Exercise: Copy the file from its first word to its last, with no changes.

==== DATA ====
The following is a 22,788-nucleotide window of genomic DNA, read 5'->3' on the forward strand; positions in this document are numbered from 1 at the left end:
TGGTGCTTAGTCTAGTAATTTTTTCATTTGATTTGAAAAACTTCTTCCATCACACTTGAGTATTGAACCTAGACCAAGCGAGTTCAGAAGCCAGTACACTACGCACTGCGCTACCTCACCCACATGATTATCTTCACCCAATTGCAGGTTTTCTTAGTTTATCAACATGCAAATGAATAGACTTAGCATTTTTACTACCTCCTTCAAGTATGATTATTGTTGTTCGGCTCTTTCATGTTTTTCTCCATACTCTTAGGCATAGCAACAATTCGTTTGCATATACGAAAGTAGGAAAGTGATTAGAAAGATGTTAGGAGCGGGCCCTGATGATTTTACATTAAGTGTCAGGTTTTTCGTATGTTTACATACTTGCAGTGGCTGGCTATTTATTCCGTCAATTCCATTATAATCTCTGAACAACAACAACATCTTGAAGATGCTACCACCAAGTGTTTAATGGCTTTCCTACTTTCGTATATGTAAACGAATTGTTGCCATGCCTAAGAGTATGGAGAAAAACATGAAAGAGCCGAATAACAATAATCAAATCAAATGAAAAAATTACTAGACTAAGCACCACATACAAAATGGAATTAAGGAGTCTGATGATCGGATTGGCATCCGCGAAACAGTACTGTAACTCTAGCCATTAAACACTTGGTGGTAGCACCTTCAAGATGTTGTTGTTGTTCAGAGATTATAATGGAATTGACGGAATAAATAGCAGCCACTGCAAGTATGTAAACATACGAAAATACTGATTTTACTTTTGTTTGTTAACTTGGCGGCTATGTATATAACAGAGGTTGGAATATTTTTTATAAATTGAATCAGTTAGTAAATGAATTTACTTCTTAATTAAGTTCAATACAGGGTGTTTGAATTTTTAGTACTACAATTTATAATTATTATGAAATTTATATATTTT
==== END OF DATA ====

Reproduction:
The following is a 22,788-nucleotide window of genomic DNA, read 5'->3' on the forward strand; positions in this document are numbered from 1 at the left end:
TGGTGCTTAGTCTAGTAATTTTTTCATTTGATTTGAAAAACTTCTTCCATCACACTTGAGTATTGAACCTAGACCAAGCGAGTTCAGAAGCCAGTACACTACGCACTGCGCTACCTCACCCACATGATTATCTTCACCCAATTGCAGGTTTTCTTAGTTTATCAACATGCAAATGAATAGACTTAGCATTTTTACTACCTCCTTCAAGTATGATTATTGTTGTTCGGCTCTTTCATGTTTTTCTCCATACTCTTAGGCATAGCAACAATTCGTTTGCATATACGAAAGTAGGAAAGTGATTAGAAAGATGTTAGGAGCGGGCCCTGATGATTTTACATTAAGTGTCAGGTTTTTCGTATGTTTACATACTTGCAGTGGCTGGCTATTTATTCCGTCAATTCCATTATAATCTCTGAACAACAACAACATCTTGAAGATGCTACCACCAAGTGTTTAATGGCTTTCCTACTTTCGTATATGTAAACGAATTGTTGCCATGCCTAAGAGTATGGAGAAAAACATGAAAGAGCCGAATAACAATAATCAAATCAAATGAAAAAATTACTAGACTAAGCACCACATACAAAATGGAATTAAGGAGTCTGATGATCGGATTGGCATCCGCGAAACAGTACTGTAACTCTAGCCATTAAACACTTGGTGGTAGCACCTTCAAGATGTTGTTGTTGTTCAGAGATTATAATGGAATTGACGGAATAAATAGCAGCCACTGCAAGTATGTAAACATACGAAAATACTGATTTTACTTTTGTTTGTTAACTTGGCGGCTATGTATATAACAGAGGTTGGAATATTTTTTATAAATTGAATCAGTTAGTAAATGAATTTACTTCTTAATTAAGTTCAATACAGGGTGTTTGAATTTTTAGTACTACAATTTATAATTATTATGAAATTTATATATTTT